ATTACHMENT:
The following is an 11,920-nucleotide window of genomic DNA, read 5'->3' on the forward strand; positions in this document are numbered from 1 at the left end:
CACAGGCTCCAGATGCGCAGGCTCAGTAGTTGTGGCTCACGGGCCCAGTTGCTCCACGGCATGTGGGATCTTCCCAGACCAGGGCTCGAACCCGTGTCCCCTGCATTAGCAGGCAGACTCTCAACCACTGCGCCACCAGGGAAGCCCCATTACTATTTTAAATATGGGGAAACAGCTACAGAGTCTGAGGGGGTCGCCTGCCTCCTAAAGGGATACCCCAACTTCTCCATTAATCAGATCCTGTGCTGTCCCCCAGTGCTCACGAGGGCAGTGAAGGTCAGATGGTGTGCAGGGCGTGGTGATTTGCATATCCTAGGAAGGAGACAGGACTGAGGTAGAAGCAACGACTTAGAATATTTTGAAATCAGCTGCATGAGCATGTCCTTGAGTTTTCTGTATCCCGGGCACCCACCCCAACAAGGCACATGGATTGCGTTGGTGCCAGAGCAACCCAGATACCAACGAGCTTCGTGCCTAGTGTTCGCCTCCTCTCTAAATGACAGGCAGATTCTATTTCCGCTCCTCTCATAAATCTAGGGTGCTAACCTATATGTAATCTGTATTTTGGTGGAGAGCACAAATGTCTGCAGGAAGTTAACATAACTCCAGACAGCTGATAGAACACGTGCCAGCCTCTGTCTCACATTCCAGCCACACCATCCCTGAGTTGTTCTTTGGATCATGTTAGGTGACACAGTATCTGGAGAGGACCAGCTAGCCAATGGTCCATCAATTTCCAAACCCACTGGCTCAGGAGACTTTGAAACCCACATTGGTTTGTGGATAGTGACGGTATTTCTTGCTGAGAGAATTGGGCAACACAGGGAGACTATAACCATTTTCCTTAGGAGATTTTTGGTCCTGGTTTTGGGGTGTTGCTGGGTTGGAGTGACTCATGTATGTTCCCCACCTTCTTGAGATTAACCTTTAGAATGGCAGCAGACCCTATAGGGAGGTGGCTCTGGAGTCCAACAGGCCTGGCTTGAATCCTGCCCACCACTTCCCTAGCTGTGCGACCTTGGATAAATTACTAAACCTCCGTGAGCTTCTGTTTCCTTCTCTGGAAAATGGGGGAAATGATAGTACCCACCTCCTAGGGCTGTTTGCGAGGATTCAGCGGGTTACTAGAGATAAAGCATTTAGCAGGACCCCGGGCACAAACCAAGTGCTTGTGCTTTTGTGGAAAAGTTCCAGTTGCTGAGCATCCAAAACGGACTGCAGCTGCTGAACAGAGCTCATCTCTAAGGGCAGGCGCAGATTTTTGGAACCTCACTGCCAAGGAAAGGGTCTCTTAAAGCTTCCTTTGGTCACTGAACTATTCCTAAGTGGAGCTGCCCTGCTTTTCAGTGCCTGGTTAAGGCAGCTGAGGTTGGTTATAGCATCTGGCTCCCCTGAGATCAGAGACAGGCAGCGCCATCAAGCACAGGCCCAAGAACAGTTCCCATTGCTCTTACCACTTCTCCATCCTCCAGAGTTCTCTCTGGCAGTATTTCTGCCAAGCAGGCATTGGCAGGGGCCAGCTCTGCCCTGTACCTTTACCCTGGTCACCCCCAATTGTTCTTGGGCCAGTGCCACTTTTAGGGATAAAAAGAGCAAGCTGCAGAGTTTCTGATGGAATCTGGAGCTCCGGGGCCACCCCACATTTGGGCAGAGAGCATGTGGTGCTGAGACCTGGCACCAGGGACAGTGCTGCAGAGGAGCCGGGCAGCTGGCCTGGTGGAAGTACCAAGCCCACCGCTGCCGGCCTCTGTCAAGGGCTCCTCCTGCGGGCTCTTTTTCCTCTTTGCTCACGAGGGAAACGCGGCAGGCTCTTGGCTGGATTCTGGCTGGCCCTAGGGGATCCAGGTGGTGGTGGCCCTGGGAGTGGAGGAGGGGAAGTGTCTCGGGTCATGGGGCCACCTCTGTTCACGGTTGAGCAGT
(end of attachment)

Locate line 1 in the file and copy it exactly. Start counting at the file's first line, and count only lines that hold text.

The following is an 11,920-nucleotide window of genomic DNA, read 5'->3' on the forward strand; positions in this document are numbered from 1 at the left end: